Wedding stylists and floral designers create fairy tale weddings!
Wedding styling refers to the design work which starts with conceptualising the look and feel of a wedding using various elements such as flowers, decor items, lighting and other elements to create a breathtaking visual and sensory experience with a distinct desire to impress.
So we start with meeting our clients, we establish the vision and then we create beautiful weddings. Right? In the ideal world maybe. In the real world, we face mistrust. It doesn’t matter if our portfolio is worth R10 000 or R100 million we have to prove ourselves to every potential client. We often lack commitment from clients, and we work on very tight logistical set-up time frames. We face the frustrations working with client’s fairy tale vision on a less than magical budget.
I recently hosted a workshop for wedding planners, and there were a few decorators there and we discovered that we all face similar problems:
1. Our INSTA inspired brides do not have a budget required to execute a vision.
2. Most brides do not understand that ‘styling’ actually means all components – flowers, decor, candles, furniture, lighting, linen, installations and all the materials, man power and logistical set up required to transform the venue from a hall into something very special.
3. Without adequate material nothing can happen. Money spent on developing skills working with flowers becomes irrelevant when there is no flowers to work with.
4. We feel the mounting pressure to produce ‘different’ kind of weddings. It must be INSTA worthy, show-off masterpiece and exceed all expectations.
5. Most feel we are not making money we deserve to make given our output of labour and scope of work. In fact, so many florists I spoke to recently admitted to loosing money on weddings, or barely breaking even.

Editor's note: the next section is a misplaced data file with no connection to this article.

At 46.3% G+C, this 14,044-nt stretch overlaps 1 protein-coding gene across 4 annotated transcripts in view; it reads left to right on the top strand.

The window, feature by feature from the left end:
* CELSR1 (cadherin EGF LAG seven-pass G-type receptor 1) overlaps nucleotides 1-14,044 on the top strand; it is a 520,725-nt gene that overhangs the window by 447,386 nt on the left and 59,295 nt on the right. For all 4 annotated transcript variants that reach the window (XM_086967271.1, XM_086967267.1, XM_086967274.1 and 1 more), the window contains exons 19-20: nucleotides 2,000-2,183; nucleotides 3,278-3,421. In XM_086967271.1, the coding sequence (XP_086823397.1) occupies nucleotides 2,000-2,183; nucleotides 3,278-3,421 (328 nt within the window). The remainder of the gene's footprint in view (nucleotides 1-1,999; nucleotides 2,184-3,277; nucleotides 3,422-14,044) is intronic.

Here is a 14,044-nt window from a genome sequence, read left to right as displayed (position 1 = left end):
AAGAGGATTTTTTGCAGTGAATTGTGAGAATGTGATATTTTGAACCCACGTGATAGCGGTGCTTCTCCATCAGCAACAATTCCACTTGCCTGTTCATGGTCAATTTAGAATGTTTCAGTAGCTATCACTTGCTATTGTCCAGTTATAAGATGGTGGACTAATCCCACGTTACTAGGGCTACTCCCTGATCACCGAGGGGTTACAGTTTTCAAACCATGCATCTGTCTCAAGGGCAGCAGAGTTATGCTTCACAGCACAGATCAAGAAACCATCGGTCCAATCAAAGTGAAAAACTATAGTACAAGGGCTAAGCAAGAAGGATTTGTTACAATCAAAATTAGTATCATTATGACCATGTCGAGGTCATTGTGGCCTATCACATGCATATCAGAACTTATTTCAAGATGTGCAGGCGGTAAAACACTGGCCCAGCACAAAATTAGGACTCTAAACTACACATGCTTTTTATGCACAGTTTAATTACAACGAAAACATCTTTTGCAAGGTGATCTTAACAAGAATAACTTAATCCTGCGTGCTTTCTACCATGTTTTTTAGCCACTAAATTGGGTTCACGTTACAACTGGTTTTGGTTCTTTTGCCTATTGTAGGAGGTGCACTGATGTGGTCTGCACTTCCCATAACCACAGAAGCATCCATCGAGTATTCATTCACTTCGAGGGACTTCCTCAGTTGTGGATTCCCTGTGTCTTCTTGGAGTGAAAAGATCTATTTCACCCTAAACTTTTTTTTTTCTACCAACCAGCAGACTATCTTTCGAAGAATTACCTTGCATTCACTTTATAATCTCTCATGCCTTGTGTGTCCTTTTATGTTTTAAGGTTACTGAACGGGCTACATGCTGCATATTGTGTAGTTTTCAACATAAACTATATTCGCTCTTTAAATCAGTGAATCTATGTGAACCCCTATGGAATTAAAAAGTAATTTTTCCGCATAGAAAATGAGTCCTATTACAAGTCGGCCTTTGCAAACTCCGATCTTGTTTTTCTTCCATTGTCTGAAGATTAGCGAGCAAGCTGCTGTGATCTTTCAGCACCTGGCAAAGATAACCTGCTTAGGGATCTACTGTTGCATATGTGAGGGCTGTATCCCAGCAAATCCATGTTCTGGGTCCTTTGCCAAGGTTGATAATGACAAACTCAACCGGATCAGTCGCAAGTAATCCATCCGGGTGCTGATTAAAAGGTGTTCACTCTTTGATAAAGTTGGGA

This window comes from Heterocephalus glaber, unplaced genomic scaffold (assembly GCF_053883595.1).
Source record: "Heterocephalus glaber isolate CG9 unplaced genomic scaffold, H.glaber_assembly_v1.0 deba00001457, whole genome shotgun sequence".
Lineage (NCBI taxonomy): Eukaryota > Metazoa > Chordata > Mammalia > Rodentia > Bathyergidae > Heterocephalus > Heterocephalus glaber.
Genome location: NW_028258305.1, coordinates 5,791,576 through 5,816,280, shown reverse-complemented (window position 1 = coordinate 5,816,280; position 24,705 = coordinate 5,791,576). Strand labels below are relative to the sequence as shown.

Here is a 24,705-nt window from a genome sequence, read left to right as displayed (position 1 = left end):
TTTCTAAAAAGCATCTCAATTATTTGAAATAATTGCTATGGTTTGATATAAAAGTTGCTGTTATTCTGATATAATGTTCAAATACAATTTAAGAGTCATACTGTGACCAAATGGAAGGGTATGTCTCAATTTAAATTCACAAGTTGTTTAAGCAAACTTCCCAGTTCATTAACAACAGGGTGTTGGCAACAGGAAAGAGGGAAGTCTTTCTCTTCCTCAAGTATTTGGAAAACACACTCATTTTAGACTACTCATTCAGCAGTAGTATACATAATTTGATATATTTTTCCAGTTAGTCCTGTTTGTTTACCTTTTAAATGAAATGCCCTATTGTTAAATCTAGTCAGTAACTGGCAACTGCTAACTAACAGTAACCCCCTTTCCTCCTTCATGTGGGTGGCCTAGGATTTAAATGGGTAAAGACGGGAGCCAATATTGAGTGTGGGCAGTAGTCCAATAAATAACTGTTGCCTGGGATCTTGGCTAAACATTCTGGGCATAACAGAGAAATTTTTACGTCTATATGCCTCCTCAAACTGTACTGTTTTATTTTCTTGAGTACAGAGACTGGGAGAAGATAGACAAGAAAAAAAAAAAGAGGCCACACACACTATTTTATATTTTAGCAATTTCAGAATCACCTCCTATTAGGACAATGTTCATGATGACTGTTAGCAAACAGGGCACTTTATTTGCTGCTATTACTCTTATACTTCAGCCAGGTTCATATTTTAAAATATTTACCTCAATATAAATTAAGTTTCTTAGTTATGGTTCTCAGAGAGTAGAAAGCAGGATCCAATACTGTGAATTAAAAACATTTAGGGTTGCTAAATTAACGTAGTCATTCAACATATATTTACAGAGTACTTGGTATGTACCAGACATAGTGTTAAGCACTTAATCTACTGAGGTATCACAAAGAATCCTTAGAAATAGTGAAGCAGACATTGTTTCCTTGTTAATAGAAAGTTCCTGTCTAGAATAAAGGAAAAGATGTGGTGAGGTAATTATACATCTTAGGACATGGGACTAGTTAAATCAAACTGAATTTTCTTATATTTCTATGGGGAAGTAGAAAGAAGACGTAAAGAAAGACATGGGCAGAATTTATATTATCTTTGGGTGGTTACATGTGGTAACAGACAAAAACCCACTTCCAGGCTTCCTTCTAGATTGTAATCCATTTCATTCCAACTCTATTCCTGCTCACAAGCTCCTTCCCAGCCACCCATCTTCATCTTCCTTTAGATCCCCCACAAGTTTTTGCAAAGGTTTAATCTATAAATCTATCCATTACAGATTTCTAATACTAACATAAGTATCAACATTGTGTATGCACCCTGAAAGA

This made me incredibly sad. Then, it made me incredibly mad. Stylists, decorators, florists work so hard to produce a wedding. We invest into our stock, we spend time researching new and exciting decor range, we invest in ongoing education to allow us to stay on top of our game, we need to have a delivery vehicles, we need staff, our packaging costs are insane and all of this before we even touched a flower? So when a potential client comes into my studio and tells me they want something ‘simple’ and they are on a very tight budget I have to take a deep breath and remind myself that clients do not know. And I start educating them.
It is time consuming and exhausting. And at the end of it all, they may or may not sign me up. Some couple have taken images of my work, my proposal, quotation and went somewhere else to see if the price can be lower. Some came up with required budget, some lowered their expectations and I was able to came up with beautiful designs for them. Some just disappear without a trace.
I worked out that I spend around 6 hours per potential client which entails preparing for a meeting, actual meeting, notes review, quoting, follow up emails and calls. I see around 10 potential clients per week, that’s 60 hours per week (remember that most people work 40 hours per week). I then realised that I was falling behind on my other responsibilities because I was wasting time on potential clients who were not going to hire me.
Is it time to start charging for quotes? I was listening to a very interesting podcast around post Engage! discussions and it seems this frustration is REAL around the world and the latest advice is to blatantly tell potential client the estimated costs upfront, at the consultations because if you have been doing this for some time you can price at least the starting price of requested wedding and vision.
Today, I want to share my new strategy:
1. Make sure you are prepared for your meeting. Have your marketing material, your portfolio and other tools ready.
2. You have to give your potential ‘value’ for the time they spent with you – and I mean knowledge/experience not a goody bag of some sort. Even if they do not hire you, they will hold you in high esteem and may recommend you to their friends.
3. Follow up with your promise. Give them the time frame for your proposal and stick to the deadline. AND set a deadline on the proposal/quotation so you have an excuse to follow up.
Education is key in managing expectations. It does take time and patience to explain to a couple why we charge what we charge. However, we cannot waste time on someone who cannot afford a stylist, indecisive and playing you against other supplier. Re-quoting, re-negotiating takes TIME and if you are not using your time and energy on financially rewarding endeavours then your business is not going to move forward.